12 April 2006


Most of the lost Gnostic text the Gospel of Judas has been recently recovered by the National Geographic Society, and they are just now making it available. There are maddening gaps in the text, but what survives is astonishing: full of mystical imagery ... and a defense of Judas.
Jesus ... said to him, “... you will grieve much when you see the kingdom and all its generation.”

When he heard this, Judas said to him, “What good is it that I have received it? For you have set me apart for that generation.”

Jesus answered and said, “You will become the thirteenth, and you will be cursed by the other generations—and you will come to rule over them. In the last days they will curse your ascent to the holy [generation].”

Jesus also tells Judas:
.... you will exceed all of them. For you will sacrifice the man that clothes me.

In a synchronicity, I was reading a little bit of poet Elinor Wylie a few days back. She was hugely popular in the 1920s and has since been almost forgotten; it's possible that I may be the last person living to have some of her poems by heart. All of her poems have vivid imagery, and several wrestle with theological questions. Reading her earlier this week, I transcribed one of those to publish here, perhaps as a provocation on Œster. But in honour of this new document from the Gnostics, I'll put it up now.

Peter and John

Twelve good friends
Walked under the leaves,
Binding the ends
Of the barley sheaves.

Peter and John
Lay down to sleep
Pillowed upon
A haymaker's heap.

John and Peter
Lay down to dream.
The air was sweeter
Than honey and cream.

Peter was bred
In the salty cold:
His hair was red
And his eyes were gold.

John had a mouth
Like a wing bent down:
His brow was smooth
Ahd his eyes were brown.

Peter to slumber
Sank like a stone,
Of all of their number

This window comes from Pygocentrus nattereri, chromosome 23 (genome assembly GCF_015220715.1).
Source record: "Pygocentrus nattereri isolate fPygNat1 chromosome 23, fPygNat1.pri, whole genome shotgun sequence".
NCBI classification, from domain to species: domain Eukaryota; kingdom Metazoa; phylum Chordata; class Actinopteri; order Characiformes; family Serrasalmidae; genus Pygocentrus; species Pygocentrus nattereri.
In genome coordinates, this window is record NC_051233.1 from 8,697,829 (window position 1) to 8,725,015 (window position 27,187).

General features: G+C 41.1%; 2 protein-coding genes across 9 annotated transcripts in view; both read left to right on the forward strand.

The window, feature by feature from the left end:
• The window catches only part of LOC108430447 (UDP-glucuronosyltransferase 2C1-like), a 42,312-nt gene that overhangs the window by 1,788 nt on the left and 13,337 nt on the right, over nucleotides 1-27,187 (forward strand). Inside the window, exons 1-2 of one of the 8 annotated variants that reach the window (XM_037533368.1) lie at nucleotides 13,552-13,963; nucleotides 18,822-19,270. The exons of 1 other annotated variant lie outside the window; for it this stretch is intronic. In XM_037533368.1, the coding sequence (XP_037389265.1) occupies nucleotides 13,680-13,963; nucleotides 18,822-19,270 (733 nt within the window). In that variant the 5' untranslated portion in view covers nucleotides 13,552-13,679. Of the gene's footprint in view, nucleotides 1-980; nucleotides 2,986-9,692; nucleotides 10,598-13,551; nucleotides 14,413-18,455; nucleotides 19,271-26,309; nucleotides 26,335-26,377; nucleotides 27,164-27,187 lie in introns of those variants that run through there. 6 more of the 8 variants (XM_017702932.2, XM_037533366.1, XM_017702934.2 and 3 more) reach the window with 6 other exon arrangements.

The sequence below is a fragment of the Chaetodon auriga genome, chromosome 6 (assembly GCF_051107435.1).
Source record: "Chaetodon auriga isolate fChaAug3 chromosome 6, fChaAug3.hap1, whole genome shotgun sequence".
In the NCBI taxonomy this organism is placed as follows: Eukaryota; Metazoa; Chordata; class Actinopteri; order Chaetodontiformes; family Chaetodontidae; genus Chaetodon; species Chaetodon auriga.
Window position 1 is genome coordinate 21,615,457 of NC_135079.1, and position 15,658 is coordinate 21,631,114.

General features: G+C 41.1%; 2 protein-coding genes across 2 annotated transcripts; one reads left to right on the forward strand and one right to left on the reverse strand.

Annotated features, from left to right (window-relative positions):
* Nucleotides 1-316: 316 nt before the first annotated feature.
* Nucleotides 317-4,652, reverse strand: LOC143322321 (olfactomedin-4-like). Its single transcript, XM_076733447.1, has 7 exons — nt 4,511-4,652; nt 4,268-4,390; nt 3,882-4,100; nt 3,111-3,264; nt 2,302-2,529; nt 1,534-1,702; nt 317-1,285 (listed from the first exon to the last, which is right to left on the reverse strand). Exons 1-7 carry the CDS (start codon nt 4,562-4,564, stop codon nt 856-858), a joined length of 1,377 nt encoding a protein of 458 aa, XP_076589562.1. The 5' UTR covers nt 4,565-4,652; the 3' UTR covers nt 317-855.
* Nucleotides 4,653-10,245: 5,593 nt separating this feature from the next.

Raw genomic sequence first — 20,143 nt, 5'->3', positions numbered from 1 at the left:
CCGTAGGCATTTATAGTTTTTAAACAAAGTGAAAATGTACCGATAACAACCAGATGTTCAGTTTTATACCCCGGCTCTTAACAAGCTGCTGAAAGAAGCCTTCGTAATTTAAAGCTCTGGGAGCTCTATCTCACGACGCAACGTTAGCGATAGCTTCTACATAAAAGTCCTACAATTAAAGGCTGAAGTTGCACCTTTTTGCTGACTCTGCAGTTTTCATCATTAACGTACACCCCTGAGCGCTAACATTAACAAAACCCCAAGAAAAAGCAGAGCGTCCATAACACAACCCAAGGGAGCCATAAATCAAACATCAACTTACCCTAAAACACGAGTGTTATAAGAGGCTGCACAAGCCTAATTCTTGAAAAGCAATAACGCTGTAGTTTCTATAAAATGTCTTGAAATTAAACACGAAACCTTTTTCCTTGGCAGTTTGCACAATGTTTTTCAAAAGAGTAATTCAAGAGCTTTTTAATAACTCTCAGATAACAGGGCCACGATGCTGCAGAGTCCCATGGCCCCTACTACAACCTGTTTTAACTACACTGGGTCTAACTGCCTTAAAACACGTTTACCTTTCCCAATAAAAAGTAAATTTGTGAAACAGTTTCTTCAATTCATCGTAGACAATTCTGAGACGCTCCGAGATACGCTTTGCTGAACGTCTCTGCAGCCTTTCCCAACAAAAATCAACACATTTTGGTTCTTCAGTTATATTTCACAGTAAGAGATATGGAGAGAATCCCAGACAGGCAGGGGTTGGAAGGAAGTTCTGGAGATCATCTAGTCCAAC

The bravest one.

John more slowly
Composed himself,
Young and holy
Among the Twelve.

John as he slept
Cried out in grief,
Turned and wept
On the golden leaf:

“Peter, Peter,
Stretch me your hand
Across the glitter
Of the harvest land!

“Peter, Peter,
Give me a sign!
This was a bitter
Dream of mine—

“Bitter as aloes
It parched my tongue.
Upon the gallows
My life was hung.

“Sharp it seemd
As a bloody sword.
Peter, I dreamed
I was Christ the Lord!”

Peter turned
To holy Saint John:
His body burned
In the failing sun.

In the failing sun
He burned like flame:
“John, Saint John,
I have dreamed the same!

“My bones were hung
On an elder tree;
Bells were rung
Over Galilee.

“A silver penny
Sealed each of my eyes.
Many and many
A cock crew thrice.”

When Peter's word
Was spoken and done,
“Were you Christ the Lord
In your dream?” said John.

“No,” said the other,
“That I was not.
I was our brother


rjeffy said...

You're not quite the last remaining person who has some Elinor Wylie memorized. I find "Peter and John" so deceptively simple, but I can't read the last stanza without the hair on my arms standing up.

Jonathan Korman said...

I find it rather reassuring that I'm not alone in this peculiarity.

And I should confess, "Peter and John" isn't a poem I have by heart. I know "Sanctuary" and the "The Good Birds," and mean to someday memorize "Incantation."